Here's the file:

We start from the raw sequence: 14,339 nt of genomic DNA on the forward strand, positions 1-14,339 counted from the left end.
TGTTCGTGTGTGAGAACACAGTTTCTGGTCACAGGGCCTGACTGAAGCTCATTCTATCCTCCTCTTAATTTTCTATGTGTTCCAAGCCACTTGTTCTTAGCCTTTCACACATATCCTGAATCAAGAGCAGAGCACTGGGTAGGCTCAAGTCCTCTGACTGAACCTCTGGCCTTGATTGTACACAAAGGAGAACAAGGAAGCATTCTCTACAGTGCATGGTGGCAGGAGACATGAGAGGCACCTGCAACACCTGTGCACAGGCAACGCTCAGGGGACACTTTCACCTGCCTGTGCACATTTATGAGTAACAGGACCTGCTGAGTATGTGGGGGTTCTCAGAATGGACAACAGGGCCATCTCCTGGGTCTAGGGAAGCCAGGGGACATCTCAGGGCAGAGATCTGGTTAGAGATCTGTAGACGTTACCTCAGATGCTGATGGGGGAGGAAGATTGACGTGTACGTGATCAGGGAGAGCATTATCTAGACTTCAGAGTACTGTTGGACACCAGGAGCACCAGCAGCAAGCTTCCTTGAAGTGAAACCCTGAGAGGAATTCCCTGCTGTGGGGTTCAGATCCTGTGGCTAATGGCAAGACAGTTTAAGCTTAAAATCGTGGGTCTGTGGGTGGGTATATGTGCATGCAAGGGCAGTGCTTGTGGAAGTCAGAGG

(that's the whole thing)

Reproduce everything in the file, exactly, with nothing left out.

We start from the raw sequence: 14,339 nt of genomic DNA on the forward strand, positions 1-14,339 counted from the left end.
TGTTCGTGTGTGAGAACACAGTTTCTGGTCACAGGGCCTGACTGAAGCTCATTCTATCCTCCTCTTAATTTTCTATGTGTTCCAAGCCACTTGTTCTTAGCCTTTCACACATATCCTGAATCAAGAGCAGAGCACTGGGTAGGCTCAAGTCCTCTGACTGAACCTCTGGCCTTGATTGTACACAAAGGAGAACAAGGAAGCATTCTCTACAGTGCATGGTGGCAGGAGACATGAGAGGCACCTGCAACACCTGTGCACAGGCAACGCTCAGGGGACACTTTCACCTGCCTGTGCACATTTATGAGTAACAGGACCTGCTGAGTATGTGGGGGTTCTCAGAATGGACAACAGGGCCATCTCCTGGGTCTAGGGAAGCCAGGGGACATCTCAGGGCAGAGATCTGGTTAGAGATCTGTAGACGTTACCTCAGATGCTGATGGGGGAGGAAGATTGACGTGTACGTGATCAGGGAGAGCATTATCTAGACTTCAGAGTACTGTTGGACACCAGGAGCACCAGCAGCAAGCTTCCTTGAAGTGAAACCCTGAGAGGAATTCCCTGCTGTGGGGTTCAGATCCTGTGGCTAATGGCAAGACAGTTTAAGCTTAAAATCGTGGGTCTGTGGGTGGGTATATGTGCATGCAAGGGCAGTGCTTGTGGAAGTCAGAGG